Unable to add files with right quotes in the filename

Tags: #<Tag:0x00007f0509286148>


For example, “01 - He Ain´t Got Rhythm.flac” - the file browser interface displays it as “01 - He Aint Got Rhythm.flac”, and trying to add it results in an error. This is in 1.2 on Ubuntu.

Is there any kind of option that could get around this problem?



(Note that ´ isn’t a right quote or apostrophe – that would be ; instead, it’s a grave accent.)


This looks like a bug. It does work like it should on Windows 7. Can you check if there are other special characters that give the same problem?


Definitely sounds like a bug, and since it is already shown wrong in the file browser this is probably a bug with Qt. What filesystem is this?


This Picard version is also pretty old, maybe update to the latest version. What version of Ubuntu is this?


It’s Ubuntu 14.04.5. Yeah, I thought it might be Qt or whatever else it’s using to browse files. I tried to do a drag & drop as an alternative but that didn’t work (it wasn’t the native Ubuntu file manager, I think). It’s an ext4 filesystem.

It’s a shared system so I can’t directly upgrade things but I’ll ask them about moving to a more recent Picard. I tried allowing multiple directories to see if that gave me a different file browser but no. I was wondering if there were any other configuration options, or any other ways to add files for processing.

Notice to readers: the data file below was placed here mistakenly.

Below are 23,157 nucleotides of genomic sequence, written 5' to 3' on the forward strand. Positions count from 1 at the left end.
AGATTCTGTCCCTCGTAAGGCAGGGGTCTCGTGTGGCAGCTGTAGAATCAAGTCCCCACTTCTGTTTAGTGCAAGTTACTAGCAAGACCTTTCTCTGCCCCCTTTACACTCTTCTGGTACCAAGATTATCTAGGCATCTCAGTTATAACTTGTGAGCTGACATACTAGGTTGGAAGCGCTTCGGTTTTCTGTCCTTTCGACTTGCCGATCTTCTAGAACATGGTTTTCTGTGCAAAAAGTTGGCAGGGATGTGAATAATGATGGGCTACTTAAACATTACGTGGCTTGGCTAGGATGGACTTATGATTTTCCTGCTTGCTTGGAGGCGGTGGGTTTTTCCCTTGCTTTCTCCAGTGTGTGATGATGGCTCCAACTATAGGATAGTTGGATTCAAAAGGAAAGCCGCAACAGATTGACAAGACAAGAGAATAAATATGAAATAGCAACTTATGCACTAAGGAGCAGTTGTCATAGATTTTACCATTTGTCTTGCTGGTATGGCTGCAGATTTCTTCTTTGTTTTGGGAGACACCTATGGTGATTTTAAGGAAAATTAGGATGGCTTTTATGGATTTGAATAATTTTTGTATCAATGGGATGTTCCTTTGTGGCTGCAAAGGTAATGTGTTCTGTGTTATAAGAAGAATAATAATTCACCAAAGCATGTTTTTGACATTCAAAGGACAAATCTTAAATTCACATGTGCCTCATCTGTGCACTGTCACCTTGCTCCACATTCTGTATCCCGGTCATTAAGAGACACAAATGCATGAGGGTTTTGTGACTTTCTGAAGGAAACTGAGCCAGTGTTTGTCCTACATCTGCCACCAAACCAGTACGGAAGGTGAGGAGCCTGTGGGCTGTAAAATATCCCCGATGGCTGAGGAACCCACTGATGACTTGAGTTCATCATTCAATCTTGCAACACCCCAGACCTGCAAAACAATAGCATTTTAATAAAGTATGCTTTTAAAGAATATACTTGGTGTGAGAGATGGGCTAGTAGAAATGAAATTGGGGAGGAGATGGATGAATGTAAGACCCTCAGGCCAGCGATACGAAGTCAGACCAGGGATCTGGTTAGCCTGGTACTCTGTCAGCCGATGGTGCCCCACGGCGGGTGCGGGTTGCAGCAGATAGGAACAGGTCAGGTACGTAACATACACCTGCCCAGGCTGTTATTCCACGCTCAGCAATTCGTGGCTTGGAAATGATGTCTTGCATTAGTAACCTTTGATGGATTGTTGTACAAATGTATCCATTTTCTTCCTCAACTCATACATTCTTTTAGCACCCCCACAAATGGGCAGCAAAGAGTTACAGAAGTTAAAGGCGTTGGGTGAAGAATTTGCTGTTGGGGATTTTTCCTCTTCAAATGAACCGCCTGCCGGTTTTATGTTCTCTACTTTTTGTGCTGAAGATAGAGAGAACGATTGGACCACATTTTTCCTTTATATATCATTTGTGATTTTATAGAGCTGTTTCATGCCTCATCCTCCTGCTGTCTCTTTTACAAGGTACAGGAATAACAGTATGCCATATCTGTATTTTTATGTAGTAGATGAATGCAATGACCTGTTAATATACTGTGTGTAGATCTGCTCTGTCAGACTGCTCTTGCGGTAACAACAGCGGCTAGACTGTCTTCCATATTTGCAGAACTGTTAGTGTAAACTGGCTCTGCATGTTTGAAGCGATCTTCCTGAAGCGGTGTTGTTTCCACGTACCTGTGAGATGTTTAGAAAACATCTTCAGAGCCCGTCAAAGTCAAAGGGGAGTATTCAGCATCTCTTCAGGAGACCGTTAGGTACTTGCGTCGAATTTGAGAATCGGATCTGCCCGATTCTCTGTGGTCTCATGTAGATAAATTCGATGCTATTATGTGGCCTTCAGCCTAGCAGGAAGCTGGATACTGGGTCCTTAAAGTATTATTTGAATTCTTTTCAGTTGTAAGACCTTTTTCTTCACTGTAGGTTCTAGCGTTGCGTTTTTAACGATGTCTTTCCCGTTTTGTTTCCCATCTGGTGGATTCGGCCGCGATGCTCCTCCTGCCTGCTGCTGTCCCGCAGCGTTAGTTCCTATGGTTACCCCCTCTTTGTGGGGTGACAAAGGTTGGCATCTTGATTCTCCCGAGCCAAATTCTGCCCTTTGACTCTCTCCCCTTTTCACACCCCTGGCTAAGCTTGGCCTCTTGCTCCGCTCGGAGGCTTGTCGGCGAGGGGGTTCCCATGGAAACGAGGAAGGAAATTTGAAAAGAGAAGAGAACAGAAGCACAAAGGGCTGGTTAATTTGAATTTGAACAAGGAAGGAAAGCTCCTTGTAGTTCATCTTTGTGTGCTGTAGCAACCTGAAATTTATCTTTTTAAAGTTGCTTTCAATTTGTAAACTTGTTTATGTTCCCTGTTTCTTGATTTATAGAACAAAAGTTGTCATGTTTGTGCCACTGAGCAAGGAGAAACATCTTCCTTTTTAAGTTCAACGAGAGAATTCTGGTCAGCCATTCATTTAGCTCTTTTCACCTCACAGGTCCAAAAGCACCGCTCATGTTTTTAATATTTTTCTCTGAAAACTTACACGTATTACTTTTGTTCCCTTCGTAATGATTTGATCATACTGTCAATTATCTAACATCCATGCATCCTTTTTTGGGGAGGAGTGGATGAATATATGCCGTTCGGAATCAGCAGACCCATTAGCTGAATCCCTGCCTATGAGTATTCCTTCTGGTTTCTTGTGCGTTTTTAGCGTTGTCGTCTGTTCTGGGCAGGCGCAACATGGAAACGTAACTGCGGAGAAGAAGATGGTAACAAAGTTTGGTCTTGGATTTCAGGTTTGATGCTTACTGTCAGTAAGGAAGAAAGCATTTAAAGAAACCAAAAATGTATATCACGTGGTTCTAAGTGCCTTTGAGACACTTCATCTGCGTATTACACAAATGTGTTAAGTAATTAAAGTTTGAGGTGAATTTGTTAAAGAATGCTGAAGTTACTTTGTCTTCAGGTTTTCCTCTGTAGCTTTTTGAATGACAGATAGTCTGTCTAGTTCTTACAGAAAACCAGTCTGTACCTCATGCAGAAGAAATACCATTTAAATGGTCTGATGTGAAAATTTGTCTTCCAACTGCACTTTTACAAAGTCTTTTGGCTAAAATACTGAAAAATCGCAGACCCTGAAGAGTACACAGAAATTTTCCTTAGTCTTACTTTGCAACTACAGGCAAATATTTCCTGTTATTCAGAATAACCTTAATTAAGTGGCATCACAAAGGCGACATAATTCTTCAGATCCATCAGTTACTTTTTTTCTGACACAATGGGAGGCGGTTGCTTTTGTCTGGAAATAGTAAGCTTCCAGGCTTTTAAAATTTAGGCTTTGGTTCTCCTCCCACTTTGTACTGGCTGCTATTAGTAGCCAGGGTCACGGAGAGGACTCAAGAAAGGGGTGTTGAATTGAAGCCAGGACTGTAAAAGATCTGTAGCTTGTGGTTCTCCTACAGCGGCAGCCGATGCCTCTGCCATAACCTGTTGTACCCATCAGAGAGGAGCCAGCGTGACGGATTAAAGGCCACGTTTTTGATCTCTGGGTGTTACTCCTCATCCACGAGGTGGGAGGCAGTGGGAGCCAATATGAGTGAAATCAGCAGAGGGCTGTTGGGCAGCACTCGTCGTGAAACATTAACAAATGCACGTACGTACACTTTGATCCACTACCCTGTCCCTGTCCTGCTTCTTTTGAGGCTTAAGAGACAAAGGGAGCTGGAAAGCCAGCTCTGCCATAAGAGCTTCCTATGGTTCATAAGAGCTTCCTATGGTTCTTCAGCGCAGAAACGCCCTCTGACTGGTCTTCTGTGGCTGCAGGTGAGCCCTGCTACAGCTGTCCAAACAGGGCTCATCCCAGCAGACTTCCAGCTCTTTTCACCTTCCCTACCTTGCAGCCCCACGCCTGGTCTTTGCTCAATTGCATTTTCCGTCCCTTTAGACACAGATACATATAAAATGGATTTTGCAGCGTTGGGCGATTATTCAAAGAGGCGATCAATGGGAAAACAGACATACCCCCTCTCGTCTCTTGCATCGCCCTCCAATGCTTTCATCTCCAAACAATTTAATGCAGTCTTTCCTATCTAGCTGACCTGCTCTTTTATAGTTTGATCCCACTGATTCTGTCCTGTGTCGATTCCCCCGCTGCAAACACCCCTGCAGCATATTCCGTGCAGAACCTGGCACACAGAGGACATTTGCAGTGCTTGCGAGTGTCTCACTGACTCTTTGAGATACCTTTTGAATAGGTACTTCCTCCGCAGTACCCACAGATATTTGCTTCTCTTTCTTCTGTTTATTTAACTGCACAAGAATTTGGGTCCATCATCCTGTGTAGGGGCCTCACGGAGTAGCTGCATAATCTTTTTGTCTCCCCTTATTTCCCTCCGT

1. Picard 1.2 is quite old, we are about to release 1.4 and you should be able to install 1.3.2 on Ubuntu 14.04 from https://launchpad.net/~musicbrainz-developers/+archive/ubuntu/stable
  2. which error do you get ?
  3. did you try from command line ? picard -d yourfile and post the debug log (remove passwords eventually, 1.2 may show them… fixed in later versions)


passing on the resolution from the machine admin:

"It took me a while to figure it all out, but I found the issue in the end. To safe you my whole journey the bottom-line is the following: Picard, even the latest version, has a config file that tells it how to start it from within VNC, and it does not specify which encoding type to use. It defaults not to the server encoding, which is the proper UTF-8 encoding standard, but some random one.

“I made the changes to the Picard config to start in UTF-8 and it works now.”